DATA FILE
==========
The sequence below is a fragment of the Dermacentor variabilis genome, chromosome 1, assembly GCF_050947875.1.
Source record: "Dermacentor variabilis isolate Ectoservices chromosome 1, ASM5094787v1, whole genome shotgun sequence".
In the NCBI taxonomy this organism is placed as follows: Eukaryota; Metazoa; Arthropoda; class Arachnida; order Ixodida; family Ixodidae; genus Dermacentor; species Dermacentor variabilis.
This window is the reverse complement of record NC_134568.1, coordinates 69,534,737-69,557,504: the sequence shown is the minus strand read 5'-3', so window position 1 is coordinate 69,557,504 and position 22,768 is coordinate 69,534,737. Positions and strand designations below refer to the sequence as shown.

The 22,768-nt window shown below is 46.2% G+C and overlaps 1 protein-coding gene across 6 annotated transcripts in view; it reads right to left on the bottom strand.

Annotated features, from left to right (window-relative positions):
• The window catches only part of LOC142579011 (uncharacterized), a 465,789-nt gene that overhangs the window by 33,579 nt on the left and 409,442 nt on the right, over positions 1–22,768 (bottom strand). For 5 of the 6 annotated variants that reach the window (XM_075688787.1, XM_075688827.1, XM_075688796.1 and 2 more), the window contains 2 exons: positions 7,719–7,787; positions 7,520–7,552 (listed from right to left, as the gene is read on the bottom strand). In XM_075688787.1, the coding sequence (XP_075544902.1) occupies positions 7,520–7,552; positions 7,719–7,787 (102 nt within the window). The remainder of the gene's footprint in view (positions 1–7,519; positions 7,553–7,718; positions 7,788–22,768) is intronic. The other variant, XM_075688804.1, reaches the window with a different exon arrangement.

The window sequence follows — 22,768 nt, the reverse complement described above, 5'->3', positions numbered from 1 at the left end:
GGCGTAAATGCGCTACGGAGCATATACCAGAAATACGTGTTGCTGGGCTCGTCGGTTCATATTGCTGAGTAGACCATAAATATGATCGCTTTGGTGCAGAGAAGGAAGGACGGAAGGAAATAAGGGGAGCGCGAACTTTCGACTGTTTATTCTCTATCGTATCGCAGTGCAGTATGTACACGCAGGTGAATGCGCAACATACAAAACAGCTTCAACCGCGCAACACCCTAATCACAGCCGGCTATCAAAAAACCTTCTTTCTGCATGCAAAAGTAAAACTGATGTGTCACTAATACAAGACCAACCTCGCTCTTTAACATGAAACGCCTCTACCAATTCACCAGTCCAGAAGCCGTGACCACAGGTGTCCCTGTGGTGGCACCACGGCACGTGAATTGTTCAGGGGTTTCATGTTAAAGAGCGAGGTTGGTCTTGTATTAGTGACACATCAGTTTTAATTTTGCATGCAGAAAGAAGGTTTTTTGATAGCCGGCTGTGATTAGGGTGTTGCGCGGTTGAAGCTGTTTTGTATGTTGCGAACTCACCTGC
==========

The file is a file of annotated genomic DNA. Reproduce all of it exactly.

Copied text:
The sequence below is a fragment of the Dermacentor variabilis genome, chromosome 1, assembly GCF_050947875.1.
Source record: "Dermacentor variabilis isolate Ectoservices chromosome 1, ASM5094787v1, whole genome shotgun sequence".
In the NCBI taxonomy this organism is placed as follows: Eukaryota; Metazoa; Arthropoda; class Arachnida; order Ixodida; family Ixodidae; genus Dermacentor; species Dermacentor variabilis.
This window is the reverse complement of record NC_134568.1, coordinates 69,534,737-69,557,504: the sequence shown is the minus strand read 5'-3', so window position 1 is coordinate 69,557,504 and position 22,768 is coordinate 69,534,737. Positions and strand designations below refer to the sequence as shown.

The 22,768-nt window shown below is 46.2% G+C and overlaps 1 protein-coding gene across 6 annotated transcripts in view; it reads right to left on the bottom strand.

Annotated features, from left to right (window-relative positions):
• The window catches only part of LOC142579011 (uncharacterized), a 465,789-nt gene that overhangs the window by 33,579 nt on the left and 409,442 nt on the right, over positions 1–22,768 (bottom strand). For 5 of the 6 annotated variants that reach the window (XM_075688787.1, XM_075688827.1, XM_075688796.1 and 2 more), the window contains 2 exons: positions 7,719–7,787; positions 7,520–7,552 (listed from right to left, as the gene is read on the bottom strand). In XM_075688787.1, the coding sequence (XP_075544902.1) occupies positions 7,520–7,552; positions 7,719–7,787 (102 nt within the window). The remainder of the gene's footprint in view (positions 1–7,519; positions 7,553–7,718; positions 7,788–22,768) is intronic. The other variant, XM_075688804.1, reaches the window with a different exon arrangement.

The window sequence follows — 22,768 nt, the reverse complement described above, 5'->3', positions numbered from 1 at the left end:
GGCGTAAATGCGCTACGGAGCATATACCAGAAATACGTGTTGCTGGGCTCGTCGGTTCATATTGCTGAGTAGACCATAAATATGATCGCTTTGGTGCAGAGAAGGAAGGACGGAAGGAAATAAGGGGAGCGCGAACTTTCGACTGTTTATTCTCTATCGTATCGCAGTGCAGTATGTACACGCAGGTGAATGCGCAACATACAAAACAGCTTCAACCGCGCAACACCCTAATCACAGCCGGCTATCAAAAAACCTTCTTTCTGCATGCAAAAGTAAAACTGATGTGTCACTAATACAAGACCAACCTCGCTCTTTAACATGAAACGCCTCTACCAATTCACCAGTCCAGAAGCCGTGACCACAGGTGTCCCTGTGGTGGCACCACGGCACGTGAATTGTTCAGGGGTTTCATGTTAAAGAGCGAGGTTGGTCTTGTATTAGTGACACATCAGTTTTAATTTTGCATGCAGAAAGAAGGTTTTTTGATAGCCGGCTGTGATTAGGGTGTTGCGCGGTTGAAGCTGTTTTGTATGTTGCGAACTCACCTGC